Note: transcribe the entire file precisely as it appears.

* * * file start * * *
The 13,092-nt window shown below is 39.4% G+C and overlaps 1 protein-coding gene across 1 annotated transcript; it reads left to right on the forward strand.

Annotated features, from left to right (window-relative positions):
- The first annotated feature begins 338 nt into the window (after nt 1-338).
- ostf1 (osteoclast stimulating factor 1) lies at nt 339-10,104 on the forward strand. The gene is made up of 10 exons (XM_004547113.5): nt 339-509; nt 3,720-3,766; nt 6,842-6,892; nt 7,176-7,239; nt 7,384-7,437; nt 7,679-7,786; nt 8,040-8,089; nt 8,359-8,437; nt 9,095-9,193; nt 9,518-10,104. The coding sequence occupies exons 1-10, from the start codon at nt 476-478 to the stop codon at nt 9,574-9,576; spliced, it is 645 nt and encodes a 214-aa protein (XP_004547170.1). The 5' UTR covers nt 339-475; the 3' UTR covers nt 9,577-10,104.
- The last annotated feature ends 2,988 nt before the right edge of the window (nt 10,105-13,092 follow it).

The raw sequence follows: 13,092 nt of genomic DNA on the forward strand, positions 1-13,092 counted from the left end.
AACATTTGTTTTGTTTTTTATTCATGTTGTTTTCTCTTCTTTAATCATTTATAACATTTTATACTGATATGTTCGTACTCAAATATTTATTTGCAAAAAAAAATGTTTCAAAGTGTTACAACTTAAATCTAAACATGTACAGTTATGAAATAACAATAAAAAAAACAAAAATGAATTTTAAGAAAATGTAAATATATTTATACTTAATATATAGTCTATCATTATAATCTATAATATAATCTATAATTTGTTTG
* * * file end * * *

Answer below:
The 13,092-nt window shown below is 39.4% G+C and overlaps 1 protein-coding gene across 1 annotated transcript; it reads left to right on the forward strand.

Annotated features, from left to right (window-relative positions):
- The first annotated feature begins 338 nt into the window (after nt 1-338).
- ostf1 (osteoclast stimulating factor 1) lies at nt 339-10,104 on the forward strand. The gene is made up of 10 exons (XM_004547113.5): nt 339-509; nt 3,720-3,766; nt 6,842-6,892; nt 7,176-7,239; nt 7,384-7,437; nt 7,679-7,786; nt 8,040-8,089; nt 8,359-8,437; nt 9,095-9,193; nt 9,518-10,104. The coding sequence occupies exons 1-10, from the start codon at nt 476-478 to the stop codon at nt 9,574-9,576; spliced, it is 645 nt and encodes a 214-aa protein (XP_004547170.1). The 5' UTR covers nt 339-475; the 3' UTR covers nt 9,577-10,104.
- The last annotated feature ends 2,988 nt before the right edge of the window (nt 10,105-13,092 follow it).

The raw sequence follows: 13,092 nt of genomic DNA on the forward strand, positions 1-13,092 counted from the left end.
AACATTTGTTTTGTTTTTTATTCATGTTGTTTTCTCTTCTTTAATCATTTATAACATTTTATACTGATATGTTCGTACTCAAATATTTATTTGCAAAAAAAAATGTTTCAAAGTGTTACAACTTAAATCTAAACATGTACAGTTATGAAATAACAATAAAAAAAACAAAAATGAATTTTAAGAAAATGTAAATATATTTATACTTAATATATAGTCTATCATTATAATCTATAATATAATCTATAATTTGTTTG